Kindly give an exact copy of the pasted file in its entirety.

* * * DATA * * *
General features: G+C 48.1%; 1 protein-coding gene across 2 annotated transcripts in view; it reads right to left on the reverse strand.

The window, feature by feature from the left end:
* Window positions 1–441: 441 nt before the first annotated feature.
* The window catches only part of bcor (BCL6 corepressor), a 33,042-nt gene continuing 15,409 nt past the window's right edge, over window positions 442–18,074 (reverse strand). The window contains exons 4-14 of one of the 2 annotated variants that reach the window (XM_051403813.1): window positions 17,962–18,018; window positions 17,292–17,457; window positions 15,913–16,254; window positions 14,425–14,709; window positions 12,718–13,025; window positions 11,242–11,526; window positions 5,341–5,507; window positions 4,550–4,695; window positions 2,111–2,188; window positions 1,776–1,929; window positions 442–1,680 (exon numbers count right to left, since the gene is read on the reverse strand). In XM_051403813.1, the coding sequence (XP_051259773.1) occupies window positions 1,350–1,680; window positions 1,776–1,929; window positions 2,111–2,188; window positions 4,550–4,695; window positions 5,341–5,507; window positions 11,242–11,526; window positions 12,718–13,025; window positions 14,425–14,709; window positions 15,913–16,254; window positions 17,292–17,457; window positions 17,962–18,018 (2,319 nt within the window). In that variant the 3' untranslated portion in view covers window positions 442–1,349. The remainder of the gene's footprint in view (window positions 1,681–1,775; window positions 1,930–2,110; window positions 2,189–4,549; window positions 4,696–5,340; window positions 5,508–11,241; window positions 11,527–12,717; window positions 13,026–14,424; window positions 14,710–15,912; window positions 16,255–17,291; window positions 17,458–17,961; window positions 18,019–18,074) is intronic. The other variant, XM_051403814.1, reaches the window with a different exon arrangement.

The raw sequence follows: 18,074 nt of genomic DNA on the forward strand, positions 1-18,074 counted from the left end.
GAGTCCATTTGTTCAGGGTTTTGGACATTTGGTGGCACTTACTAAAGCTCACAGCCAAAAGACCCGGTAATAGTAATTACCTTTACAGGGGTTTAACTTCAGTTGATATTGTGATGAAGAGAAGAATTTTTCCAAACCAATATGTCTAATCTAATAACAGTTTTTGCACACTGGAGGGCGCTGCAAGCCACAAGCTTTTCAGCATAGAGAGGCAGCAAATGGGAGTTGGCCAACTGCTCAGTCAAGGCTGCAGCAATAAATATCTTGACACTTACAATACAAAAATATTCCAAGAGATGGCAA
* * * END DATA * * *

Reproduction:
General features: G+C 48.1%; 1 protein-coding gene across 2 annotated transcripts in view; it reads right to left on the reverse strand.

The window, feature by feature from the left end:
* Window positions 1–441: 441 nt before the first annotated feature.
* The window catches only part of bcor (BCL6 corepressor), a 33,042-nt gene continuing 15,409 nt past the window's right edge, over window positions 442–18,074 (reverse strand). The window contains exons 4-14 of one of the 2 annotated variants that reach the window (XM_051403813.1): window positions 17,962–18,018; window positions 17,292–17,457; window positions 15,913–16,254; window positions 14,425–14,709; window positions 12,718–13,025; window positions 11,242–11,526; window positions 5,341–5,507; window positions 4,550–4,695; window positions 2,111–2,188; window positions 1,776–1,929; window positions 442–1,680 (exon numbers count right to left, since the gene is read on the reverse strand). In XM_051403813.1, the coding sequence (XP_051259773.1) occupies window positions 1,350–1,680; window positions 1,776–1,929; window positions 2,111–2,188; window positions 4,550–4,695; window positions 5,341–5,507; window positions 11,242–11,526; window positions 12,718–13,025; window positions 14,425–14,709; window positions 15,913–16,254; window positions 17,292–17,457; window positions 17,962–18,018 (2,319 nt within the window). In that variant the 3' untranslated portion in view covers window positions 442–1,349. The remainder of the gene's footprint in view (window positions 1,681–1,775; window positions 1,930–2,110; window positions 2,189–4,549; window positions 4,696–5,340; window positions 5,508–11,241; window positions 11,527–12,717; window positions 13,026–14,424; window positions 14,710–15,912; window positions 16,255–17,291; window positions 17,458–17,961; window positions 18,019–18,074) is intronic. The other variant, XM_051403814.1, reaches the window with a different exon arrangement.

The raw sequence follows: 18,074 nt of genomic DNA on the forward strand, positions 1-18,074 counted from the left end.
GAGTCCATTTGTTCAGGGTTTTGGACATTTGGTGGCACTTACTAAAGCTCACAGCCAAAAGACCCGGTAATAGTAATTACCTTTACAGGGGTTTAACTTCAGTTGATATTGTGATGAAGAGAAGAATTTTTCCAAACCAATATGTCTAATCTAATAACAGTTTTTGCACACTGGAGGGCGCTGCAAGCCACAAGCTTTTCAGCATAGAGAGGCAGCAAATGGGAGTTGGCCAACTGCTCAGTCAAGGCTGCAGCAATAAATATCTTGACACTTACAATACAAAAATATTCCAAGAGATGGCAA